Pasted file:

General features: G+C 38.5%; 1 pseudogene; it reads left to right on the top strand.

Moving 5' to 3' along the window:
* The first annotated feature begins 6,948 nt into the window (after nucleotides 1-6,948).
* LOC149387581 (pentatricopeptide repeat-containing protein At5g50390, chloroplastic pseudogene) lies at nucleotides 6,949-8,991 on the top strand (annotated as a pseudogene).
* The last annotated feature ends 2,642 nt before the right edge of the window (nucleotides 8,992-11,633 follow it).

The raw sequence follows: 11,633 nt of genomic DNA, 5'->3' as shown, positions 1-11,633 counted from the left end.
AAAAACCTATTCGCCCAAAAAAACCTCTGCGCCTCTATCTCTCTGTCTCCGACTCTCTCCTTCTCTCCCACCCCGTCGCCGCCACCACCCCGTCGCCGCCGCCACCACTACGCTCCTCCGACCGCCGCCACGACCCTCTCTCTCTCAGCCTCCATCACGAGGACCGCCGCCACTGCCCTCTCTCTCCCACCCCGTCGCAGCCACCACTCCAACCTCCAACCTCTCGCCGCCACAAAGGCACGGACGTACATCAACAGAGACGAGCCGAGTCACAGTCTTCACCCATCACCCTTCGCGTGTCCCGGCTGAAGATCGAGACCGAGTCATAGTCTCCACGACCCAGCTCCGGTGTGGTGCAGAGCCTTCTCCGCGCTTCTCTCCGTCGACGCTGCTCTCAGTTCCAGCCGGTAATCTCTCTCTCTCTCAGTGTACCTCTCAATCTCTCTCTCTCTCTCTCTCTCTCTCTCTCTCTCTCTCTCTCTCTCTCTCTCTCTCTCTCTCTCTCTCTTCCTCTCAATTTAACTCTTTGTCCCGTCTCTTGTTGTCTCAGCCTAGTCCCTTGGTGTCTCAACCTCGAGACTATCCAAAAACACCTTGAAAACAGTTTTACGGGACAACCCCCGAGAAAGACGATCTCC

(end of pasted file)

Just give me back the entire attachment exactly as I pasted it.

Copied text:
General features: G+C 38.5%; 1 pseudogene; it reads left to right on the top strand.

Moving 5' to 3' along the window:
* The first annotated feature begins 6,948 nt into the window (after nucleotides 1-6,948).
* LOC149387581 (pentatricopeptide repeat-containing protein At5g50390, chloroplastic pseudogene) lies at nucleotides 6,949-8,991 on the top strand (annotated as a pseudogene).
* The last annotated feature ends 2,642 nt before the right edge of the window (nucleotides 8,992-11,633 follow it).

The raw sequence follows: 11,633 nt of genomic DNA, 5'->3' as shown, positions 1-11,633 counted from the left end.
AAAAACCTATTCGCCCAAAAAAACCTCTGCGCCTCTATCTCTCTGTCTCCGACTCTCTCCTTCTCTCCCACCCCGTCGCCGCCACCACCCCGTCGCCGCCGCCACCACTACGCTCCTCCGACCGCCGCCACGACCCTCTCTCTCTCAGCCTCCATCACGAGGACCGCCGCCACTGCCCTCTCTCTCCCACCCCGTCGCAGCCACCACTCCAACCTCCAACCTCTCGCCGCCACAAAGGCACGGACGTACATCAACAGAGACGAGCCGAGTCACAGTCTTCACCCATCACCCTTCGCGTGTCCCGGCTGAAGATCGAGACCGAGTCATAGTCTCCACGACCCAGCTCCGGTGTGGTGCAGAGCCTTCTCCGCGCTTCTCTCCGTCGACGCTGCTCTCAGTTCCAGCCGGTAATCTCTCTCTCTCTCAGTGTACCTCTCAATCTCTCTCTCTCTCTCTCTCTCTCTCTCTCTCTCTCTCTCTCTCTCTCTCTCTCTCTCTCTCTCTCTCTTCCTCTCAATTTAACTCTTTGTCCCGTCTCTTGTTGTCTCAGCCTAGTCCCTTGGTGTCTCAACCTCGAGACTATCCAAAAACACCTTGAAAACAGTTTTACGGGACAACCCCCGAGAAAGACGATCTCC